Read advance reader review of The House of Broken Angels by Luis Alberto Urrea, page 3 of 3

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The House of Broken Angels

by Luis Alberto Urrea

The House of Broken Angels by Luis Alberto Urrea X
The House of Broken Angels by Luis Alberto Urrea
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  • Published:
    Mar 2018, 336 pages

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There are currently 20 member reviews
for The House of Broken Angels
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  • Jane B. (Chicago, IL)

    Love is the answer
    Urrea does a good job of describing the stories of the individual family members that make up the extended Mexican family of Big Angel. Their life's accomplishments, failings, and conflicts with life and each other make for an entertaining read. Urrea also illuminates both the role of the child caretaker and the decline of the parent who against all odds wants to be well again. The family has a killer sense of humor that helps through the rough patches. Entertaining, comforting read.
  • Sherilyn R. (St George, UT)

    Great Storytelling
    Louis Alberto Urrea is a master storyteller. This book The House of Broken Angels, however had some technical problems. First let me tell you everything I loved. Big Angel, Little Angel, Perla, La Gloriosa, and even the minor characters were wonderful. The stories, the food, the humor, drew me into the lives of this incredibly complex family. But, the writing style was disjointed and made it difficult for me to follow the story and characters. I put the book down and up and down many times because I found myself getting frustrated. I wanted the story to flow. As it was I would still recommend the book but know it will take some work to get through.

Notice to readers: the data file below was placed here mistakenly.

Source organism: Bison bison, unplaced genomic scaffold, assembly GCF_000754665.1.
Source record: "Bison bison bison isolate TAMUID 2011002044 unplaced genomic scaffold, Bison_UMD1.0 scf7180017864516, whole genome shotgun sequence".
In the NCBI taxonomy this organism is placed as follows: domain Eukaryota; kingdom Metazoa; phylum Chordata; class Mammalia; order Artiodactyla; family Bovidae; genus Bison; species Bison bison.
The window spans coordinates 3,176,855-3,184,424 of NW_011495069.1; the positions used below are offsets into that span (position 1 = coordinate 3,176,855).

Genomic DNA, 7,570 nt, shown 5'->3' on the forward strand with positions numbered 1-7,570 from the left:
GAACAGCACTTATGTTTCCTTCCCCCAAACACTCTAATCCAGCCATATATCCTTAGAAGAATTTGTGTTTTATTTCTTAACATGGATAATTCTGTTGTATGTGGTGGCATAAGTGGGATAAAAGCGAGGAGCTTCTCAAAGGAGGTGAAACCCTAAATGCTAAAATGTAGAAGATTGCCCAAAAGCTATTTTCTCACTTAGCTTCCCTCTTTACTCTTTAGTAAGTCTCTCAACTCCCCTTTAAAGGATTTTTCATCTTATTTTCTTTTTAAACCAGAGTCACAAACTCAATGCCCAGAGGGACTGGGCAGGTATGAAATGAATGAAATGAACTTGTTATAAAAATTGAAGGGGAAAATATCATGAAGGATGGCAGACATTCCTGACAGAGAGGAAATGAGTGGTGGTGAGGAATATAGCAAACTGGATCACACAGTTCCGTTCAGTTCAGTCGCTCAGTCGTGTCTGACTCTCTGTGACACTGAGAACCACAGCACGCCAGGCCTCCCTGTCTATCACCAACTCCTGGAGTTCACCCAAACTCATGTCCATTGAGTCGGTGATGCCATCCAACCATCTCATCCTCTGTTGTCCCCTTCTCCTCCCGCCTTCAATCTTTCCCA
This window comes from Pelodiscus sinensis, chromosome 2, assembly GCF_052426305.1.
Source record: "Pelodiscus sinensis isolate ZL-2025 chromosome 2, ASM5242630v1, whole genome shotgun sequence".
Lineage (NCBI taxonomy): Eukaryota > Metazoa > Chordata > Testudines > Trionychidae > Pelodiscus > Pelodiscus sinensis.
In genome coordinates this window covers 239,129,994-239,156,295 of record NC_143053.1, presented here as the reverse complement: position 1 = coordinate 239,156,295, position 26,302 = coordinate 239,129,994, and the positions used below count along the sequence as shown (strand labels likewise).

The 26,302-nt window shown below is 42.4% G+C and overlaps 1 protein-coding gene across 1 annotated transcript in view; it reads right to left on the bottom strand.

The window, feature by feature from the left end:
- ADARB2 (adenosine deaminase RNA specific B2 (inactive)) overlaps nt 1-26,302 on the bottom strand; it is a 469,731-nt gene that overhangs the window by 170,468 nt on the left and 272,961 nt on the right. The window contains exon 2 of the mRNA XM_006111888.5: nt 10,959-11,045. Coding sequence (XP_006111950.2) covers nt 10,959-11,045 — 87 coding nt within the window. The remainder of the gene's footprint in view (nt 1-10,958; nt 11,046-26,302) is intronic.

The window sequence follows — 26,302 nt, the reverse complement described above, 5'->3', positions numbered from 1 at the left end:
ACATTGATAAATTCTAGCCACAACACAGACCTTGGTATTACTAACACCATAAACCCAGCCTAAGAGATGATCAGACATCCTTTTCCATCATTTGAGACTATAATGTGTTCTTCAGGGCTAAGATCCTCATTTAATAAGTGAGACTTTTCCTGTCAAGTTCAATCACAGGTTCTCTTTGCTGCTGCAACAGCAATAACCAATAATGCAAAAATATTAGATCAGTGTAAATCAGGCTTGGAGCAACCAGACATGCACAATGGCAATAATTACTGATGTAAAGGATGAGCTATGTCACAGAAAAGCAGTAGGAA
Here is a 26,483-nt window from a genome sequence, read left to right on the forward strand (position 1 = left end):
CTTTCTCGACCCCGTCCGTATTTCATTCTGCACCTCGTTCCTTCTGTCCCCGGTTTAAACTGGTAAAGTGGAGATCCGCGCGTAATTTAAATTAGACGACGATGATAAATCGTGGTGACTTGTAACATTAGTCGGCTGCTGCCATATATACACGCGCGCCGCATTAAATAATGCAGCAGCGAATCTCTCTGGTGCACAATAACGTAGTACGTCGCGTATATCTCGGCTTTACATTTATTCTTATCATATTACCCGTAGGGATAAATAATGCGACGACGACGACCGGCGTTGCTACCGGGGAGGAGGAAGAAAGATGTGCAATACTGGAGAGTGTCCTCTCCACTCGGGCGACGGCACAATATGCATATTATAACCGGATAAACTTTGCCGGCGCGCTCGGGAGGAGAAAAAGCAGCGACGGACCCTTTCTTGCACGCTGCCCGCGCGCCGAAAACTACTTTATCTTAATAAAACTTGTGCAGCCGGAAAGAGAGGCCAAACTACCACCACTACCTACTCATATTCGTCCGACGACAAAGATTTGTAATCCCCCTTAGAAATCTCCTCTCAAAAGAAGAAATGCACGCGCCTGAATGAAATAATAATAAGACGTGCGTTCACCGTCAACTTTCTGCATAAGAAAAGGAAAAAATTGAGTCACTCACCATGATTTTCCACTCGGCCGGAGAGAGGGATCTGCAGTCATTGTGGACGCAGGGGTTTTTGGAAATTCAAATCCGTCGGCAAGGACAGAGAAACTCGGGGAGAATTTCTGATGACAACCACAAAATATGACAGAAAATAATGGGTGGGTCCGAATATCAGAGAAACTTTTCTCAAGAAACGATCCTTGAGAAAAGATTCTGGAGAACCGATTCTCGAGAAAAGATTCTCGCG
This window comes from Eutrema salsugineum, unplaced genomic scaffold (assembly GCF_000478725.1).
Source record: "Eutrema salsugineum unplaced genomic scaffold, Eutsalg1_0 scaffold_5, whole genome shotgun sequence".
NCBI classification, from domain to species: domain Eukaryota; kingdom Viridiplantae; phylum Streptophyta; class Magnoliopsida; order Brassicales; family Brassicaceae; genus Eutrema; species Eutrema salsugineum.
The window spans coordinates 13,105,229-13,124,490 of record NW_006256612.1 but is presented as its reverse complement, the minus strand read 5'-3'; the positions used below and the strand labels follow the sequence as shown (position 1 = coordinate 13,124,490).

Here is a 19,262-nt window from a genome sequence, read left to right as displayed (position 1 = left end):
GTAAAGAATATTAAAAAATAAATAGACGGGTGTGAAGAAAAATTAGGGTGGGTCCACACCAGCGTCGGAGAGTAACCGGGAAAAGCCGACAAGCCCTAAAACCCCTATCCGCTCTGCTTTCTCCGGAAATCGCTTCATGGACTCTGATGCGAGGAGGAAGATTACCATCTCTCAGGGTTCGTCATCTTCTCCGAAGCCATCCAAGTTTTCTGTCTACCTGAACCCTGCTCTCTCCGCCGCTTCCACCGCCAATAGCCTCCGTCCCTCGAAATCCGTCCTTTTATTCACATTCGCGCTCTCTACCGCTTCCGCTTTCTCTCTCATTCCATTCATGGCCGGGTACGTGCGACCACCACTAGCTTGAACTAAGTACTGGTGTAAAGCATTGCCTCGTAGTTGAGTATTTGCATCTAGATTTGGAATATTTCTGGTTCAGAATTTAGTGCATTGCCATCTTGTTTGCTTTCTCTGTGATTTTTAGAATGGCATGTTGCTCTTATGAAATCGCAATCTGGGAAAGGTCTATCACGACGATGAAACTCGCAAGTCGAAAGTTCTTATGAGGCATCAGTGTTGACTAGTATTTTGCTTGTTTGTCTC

• Sara P. (Longview, WA)

    The House of Broken Angels
    This is a good story about growing up in one culture and then living as an adult in another culture. It is told mostly from the point of view of the patriarch of a Mexican family who now lives in San Diego. His children grow up in the USA and are not as Mexican as their parents. The grandchildren are a background noise in the story. I think that it is a good read to understand living in two cultures.
  • Brenda D. (Lincoln, CA)

    The House of Broken Angels
    A rich, engrossing family saga - it could be a family anywhere, but it happens to be a Mexican-American family. This comes at a very opportune moment, the immigration issues are all over the media. Even though they came to this country as illegals, they have lived the American dream to the best of their ability. As you read about this family, you come to realize that people are the same all over the world - maybe some cultural differences - but still with the same desires to create and support a family in the best way they can.

    Big Angel, the patriarch of the DeLaCruz family, is the definition of "machismo" - a strong sense of masculine pride. He has always taken care of his family and in his dying days he intends to do the same. Just when you think he has nothing left, he surprises you and you end up in tears at his final act of machismo.
    The author's use of language is wonderful - he creates mind pictures. One sentence that really struck me (as a woman of a certain age): "Well, the hills are old, but they still have flowers on them."

    I only wish I had a better understanding of the Spanish language as he does use it quite a bit.
  • Joane W. (Berlin, MD)

    House of Broken Angels
    I really enjoyed this book it's always interested to learn about other cultures. This Mexican family bears a striking resemblance to all ethnic families.similar disfunction,sibling rivalry etc.the ongoing theme of the story revolves around the patriarch of the family who is dying and the action occurs over one weekend.most of the story relates the points of view of the different family members in regards to Big Angel and his end of life.
  • Loretta F. (Fountain Inn, SC)

    Endless Drama
    Since I have a good friend who is Mexican, I requested this book in hopes of better understanding Mexican culture. Sad to say, I was greatly disappointed, but managed to plow through to the end. The family loves Big Angel, who is dying, but seems to equally love bravery, sex, and drugs. The only part of the book that I enjoyed was the story of Mama America and the parrot, and Big Angel's final big scene. I do intend to give the book to my friend to see what she thinks of it.
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